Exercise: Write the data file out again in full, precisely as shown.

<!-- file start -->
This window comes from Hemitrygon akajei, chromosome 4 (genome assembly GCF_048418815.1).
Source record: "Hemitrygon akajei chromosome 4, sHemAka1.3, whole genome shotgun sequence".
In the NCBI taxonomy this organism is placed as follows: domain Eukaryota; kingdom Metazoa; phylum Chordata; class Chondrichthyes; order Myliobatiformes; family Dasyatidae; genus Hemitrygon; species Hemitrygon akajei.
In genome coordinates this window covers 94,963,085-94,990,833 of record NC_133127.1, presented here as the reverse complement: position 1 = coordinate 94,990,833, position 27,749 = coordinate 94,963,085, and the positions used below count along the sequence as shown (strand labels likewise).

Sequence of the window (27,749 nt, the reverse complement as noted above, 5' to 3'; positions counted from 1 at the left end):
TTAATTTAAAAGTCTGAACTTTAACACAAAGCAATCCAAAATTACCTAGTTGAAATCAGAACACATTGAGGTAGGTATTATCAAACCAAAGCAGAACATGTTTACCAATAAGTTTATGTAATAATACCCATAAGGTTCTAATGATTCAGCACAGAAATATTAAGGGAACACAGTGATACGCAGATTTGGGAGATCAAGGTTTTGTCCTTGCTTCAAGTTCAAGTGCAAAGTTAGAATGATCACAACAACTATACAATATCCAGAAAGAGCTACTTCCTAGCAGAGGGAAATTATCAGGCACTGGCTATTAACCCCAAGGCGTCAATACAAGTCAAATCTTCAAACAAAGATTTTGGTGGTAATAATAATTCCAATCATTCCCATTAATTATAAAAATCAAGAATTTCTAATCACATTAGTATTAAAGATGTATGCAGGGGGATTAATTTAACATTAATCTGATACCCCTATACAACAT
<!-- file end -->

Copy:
This window comes from Hemitrygon akajei, chromosome 4 (genome assembly GCF_048418815.1).
Source record: "Hemitrygon akajei chromosome 4, sHemAka1.3, whole genome shotgun sequence".
In the NCBI taxonomy this organism is placed as follows: domain Eukaryota; kingdom Metazoa; phylum Chordata; class Chondrichthyes; order Myliobatiformes; family Dasyatidae; genus Hemitrygon; species Hemitrygon akajei.
In genome coordinates this window covers 94,963,085-94,990,833 of record NC_133127.1, presented here as the reverse complement: position 1 = coordinate 94,990,833, position 27,749 = coordinate 94,963,085, and the positions used below count along the sequence as shown (strand labels likewise).

Sequence of the window (27,749 nt, the reverse complement as noted above, 5' to 3'; positions counted from 1 at the left end):
TTAATTTAAAAGTCTGAACTTTAACACAAAGCAATCCAAAATTACCTAGTTGAAATCAGAACACATTGAGGTAGGTATTATCAAACCAAAGCAGAACATGTTTACCAATAAGTTTATGTAATAATACCCATAAGGTTCTAATGATTCAGCACAGAAATATTAAGGGAACACAGTGATACGCAGATTTGGGAGATCAAGGTTTTGTCCTTGCTTCAAGTTCAAGTGCAAAGTTAGAATGATCACAACAACTATACAATATCCAGAAAGAGCTACTTCCTAGCAGAGGGAAATTATCAGGCACTGGCTATTAACCCCAAGGCGTCAATACAAGTCAAATCTTCAAACAAAGATTTTGGTGGTAATAATAATTCCAATCATTCCCATTAATTATAAAAATCAAGAATTTCTAATCACATTAGTATTAAAGATGTATGCAGGGGGATTAATTTAACATTAATCTGATACCCCTATACAACAT